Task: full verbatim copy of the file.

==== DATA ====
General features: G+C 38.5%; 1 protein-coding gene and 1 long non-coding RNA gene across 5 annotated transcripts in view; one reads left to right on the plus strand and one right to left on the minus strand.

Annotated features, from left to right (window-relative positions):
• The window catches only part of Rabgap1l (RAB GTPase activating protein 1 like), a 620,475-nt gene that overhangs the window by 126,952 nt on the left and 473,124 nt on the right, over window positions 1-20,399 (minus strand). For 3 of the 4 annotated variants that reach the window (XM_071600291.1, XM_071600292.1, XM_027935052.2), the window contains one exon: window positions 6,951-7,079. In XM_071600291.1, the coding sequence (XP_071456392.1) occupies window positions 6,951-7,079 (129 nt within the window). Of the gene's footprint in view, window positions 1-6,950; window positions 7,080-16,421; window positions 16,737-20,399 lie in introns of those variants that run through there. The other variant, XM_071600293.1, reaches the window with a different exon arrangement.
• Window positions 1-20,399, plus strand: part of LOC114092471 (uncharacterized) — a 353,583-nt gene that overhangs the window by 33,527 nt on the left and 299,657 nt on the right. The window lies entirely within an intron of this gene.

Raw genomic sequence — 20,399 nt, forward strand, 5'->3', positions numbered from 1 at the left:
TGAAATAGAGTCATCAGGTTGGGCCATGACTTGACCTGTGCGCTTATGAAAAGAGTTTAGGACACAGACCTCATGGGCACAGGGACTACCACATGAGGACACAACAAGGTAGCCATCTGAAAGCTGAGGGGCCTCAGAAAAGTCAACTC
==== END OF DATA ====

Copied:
General features: G+C 38.5%; 1 protein-coding gene and 1 long non-coding RNA gene across 5 annotated transcripts in view; one reads left to right on the plus strand and one right to left on the minus strand.

Annotated features, from left to right (window-relative positions):
• The window catches only part of Rabgap1l (RAB GTPase activating protein 1 like), a 620,475-nt gene that overhangs the window by 126,952 nt on the left and 473,124 nt on the right, over window positions 1-20,399 (minus strand). For 3 of the 4 annotated variants that reach the window (XM_071600291.1, XM_071600292.1, XM_027935052.2), the window contains one exon: window positions 6,951-7,079. In XM_071600291.1, the coding sequence (XP_071456392.1) occupies window positions 6,951-7,079 (129 nt within the window). Of the gene's footprint in view, window positions 1-6,950; window positions 7,080-16,421; window positions 16,737-20,399 lie in introns of those variants that run through there. The other variant, XM_071600293.1, reaches the window with a different exon arrangement.
• Window positions 1-20,399, plus strand: part of LOC114092471 (uncharacterized) — a 353,583-nt gene that overhangs the window by 33,527 nt on the left and 299,657 nt on the right. The window lies entirely within an intron of this gene.

Raw genomic sequence — 20,399 nt, forward strand, 5'->3', positions numbered from 1 at the left:
TGAAATAGAGTCATCAGGTTGGGCCATGACTTGACCTGTGCGCTTATGAAAAGAGTTTAGGACACAGACCTCATGGGCACAGGGACTACCACATGAGGACACAACAAGGTAGCCATCTGAAAGCTGAGGGGCCTCAGAAAAGTCAACTC